Student with cancer : emotional challenges
Planning for the student’s return to class may cause you to address your feelings about life threatening illness. You might find it helpful to share your concerns with a doctor, social worker or nurse from the student’s treatment centre. Your own school may have a school nurse, student counsellor or a visiting Public Health nurse, who can provide assistance. There may also be colleagues who have experiences they can share with you.
No matter how prepared you are, having a student with cancer in the class can be emotionally demanding and time consuming.
There may be times when you feel unequal to the task or depressed about your student’s situation. It may help to know that health professionals who work with young patients are also vulnerable to these emotions and rely on each other and outside sources for support.
Remember that you are part of a team which includes parents, treatment centre staff, other medical personnel and other school staff members. Whether working through your own feelings, looking for advice, or sharing loss, support and guidance should be available from the other members of the team.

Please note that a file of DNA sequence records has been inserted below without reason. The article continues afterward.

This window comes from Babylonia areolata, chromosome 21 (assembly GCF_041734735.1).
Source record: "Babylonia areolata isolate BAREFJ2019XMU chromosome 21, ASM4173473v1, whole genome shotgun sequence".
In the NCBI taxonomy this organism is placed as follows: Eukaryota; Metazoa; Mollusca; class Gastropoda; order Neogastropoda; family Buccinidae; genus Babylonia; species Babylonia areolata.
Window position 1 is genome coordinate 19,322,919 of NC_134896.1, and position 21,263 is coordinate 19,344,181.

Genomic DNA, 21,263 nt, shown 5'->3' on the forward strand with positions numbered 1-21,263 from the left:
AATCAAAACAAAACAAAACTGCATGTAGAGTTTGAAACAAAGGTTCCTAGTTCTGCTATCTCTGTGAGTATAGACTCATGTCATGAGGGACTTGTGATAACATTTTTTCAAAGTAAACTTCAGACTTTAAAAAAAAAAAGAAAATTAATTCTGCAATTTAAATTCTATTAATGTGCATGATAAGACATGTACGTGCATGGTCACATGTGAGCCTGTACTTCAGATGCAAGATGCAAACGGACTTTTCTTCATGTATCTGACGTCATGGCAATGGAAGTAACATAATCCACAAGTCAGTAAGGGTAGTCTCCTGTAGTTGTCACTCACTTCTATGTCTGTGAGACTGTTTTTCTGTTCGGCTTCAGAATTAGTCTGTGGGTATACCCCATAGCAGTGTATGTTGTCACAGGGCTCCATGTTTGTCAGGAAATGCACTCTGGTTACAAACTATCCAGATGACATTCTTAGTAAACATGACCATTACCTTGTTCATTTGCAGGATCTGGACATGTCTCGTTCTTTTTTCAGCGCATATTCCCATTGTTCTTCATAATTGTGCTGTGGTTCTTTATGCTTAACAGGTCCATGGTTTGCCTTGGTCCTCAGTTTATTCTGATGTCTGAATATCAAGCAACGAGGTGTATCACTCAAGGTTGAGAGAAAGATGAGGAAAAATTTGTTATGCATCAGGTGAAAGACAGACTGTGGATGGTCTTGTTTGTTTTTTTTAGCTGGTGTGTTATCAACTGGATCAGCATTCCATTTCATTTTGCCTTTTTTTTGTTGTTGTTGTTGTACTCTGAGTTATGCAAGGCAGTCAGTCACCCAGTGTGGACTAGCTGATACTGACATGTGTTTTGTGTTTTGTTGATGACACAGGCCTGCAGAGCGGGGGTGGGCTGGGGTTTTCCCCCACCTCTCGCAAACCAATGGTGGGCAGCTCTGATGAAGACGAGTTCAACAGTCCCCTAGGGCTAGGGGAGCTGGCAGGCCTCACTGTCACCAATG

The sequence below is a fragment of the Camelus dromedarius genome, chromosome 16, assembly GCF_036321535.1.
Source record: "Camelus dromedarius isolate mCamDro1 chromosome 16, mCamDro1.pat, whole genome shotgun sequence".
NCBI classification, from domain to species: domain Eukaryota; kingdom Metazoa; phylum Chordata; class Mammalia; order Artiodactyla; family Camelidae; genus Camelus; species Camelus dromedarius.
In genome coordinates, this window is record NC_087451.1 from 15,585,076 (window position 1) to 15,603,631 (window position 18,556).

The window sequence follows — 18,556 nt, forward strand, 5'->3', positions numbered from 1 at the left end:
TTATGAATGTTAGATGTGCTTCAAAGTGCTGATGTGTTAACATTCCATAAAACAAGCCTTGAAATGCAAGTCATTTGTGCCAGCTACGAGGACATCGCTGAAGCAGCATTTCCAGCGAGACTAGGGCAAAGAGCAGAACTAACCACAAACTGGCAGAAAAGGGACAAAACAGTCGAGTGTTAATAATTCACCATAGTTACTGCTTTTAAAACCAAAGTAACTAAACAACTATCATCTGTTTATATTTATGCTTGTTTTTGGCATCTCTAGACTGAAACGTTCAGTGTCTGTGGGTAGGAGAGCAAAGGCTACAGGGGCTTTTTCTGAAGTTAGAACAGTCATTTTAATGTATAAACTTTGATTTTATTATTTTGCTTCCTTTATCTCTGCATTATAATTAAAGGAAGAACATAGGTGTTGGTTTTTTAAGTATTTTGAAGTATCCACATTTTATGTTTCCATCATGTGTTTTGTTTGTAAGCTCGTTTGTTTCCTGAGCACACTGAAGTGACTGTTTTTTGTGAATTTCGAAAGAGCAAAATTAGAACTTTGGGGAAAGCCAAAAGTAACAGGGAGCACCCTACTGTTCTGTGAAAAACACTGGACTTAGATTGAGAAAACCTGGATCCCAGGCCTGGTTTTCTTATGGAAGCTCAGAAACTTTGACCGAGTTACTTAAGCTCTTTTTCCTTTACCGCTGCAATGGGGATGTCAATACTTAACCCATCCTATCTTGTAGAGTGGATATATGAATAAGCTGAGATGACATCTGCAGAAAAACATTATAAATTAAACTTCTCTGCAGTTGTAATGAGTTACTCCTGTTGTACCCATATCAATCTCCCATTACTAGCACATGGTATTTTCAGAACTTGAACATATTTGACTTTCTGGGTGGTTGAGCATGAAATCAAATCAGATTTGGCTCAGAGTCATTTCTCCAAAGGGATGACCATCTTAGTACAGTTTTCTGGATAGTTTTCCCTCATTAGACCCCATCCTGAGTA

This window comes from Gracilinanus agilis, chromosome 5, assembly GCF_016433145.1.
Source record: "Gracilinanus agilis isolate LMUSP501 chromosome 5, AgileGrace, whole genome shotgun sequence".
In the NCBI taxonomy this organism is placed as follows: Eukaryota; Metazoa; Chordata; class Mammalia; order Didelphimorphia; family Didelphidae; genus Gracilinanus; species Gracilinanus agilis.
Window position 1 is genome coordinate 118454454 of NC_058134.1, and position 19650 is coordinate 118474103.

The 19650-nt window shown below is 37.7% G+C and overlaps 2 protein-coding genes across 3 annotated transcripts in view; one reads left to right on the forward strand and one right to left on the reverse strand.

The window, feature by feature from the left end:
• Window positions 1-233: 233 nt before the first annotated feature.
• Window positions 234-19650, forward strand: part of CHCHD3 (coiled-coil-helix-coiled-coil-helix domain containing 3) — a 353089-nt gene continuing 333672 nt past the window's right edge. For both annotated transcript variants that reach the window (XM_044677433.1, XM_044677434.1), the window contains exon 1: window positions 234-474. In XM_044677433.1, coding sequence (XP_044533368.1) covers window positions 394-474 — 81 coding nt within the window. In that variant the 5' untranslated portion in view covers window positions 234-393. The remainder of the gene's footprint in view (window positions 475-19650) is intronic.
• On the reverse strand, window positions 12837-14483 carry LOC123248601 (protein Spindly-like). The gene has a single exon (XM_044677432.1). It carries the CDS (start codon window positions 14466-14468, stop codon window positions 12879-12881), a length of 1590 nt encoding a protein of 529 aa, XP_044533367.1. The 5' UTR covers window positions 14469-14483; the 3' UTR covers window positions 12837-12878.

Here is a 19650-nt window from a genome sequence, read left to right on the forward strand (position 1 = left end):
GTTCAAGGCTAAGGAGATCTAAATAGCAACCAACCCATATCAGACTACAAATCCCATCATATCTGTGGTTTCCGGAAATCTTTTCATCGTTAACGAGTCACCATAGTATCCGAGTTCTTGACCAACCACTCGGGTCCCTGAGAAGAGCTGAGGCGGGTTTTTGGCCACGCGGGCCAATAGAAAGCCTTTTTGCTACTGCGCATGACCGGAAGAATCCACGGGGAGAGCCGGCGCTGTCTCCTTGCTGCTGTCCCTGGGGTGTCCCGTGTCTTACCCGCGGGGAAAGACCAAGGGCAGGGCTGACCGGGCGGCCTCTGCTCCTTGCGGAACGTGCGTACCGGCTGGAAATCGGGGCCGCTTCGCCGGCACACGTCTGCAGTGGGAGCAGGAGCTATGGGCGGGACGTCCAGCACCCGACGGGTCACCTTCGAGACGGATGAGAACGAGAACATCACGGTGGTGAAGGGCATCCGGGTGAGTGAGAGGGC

When talking with parents, usually a direct approach is best. Most parents want teachers to ask about their child and the disease and are willing to supply information.
If they are angry or sad (even to the point of tears), remember these feelings are not necessarily caused by, nor directed to you.
If parents are depressed, hostile, or overly anxious, a united approach by school and health professionals can be reassuring to parents which in turn will help encourage the young person’s attendance at school.
Source: The Child Cancer Foundation New Zeland
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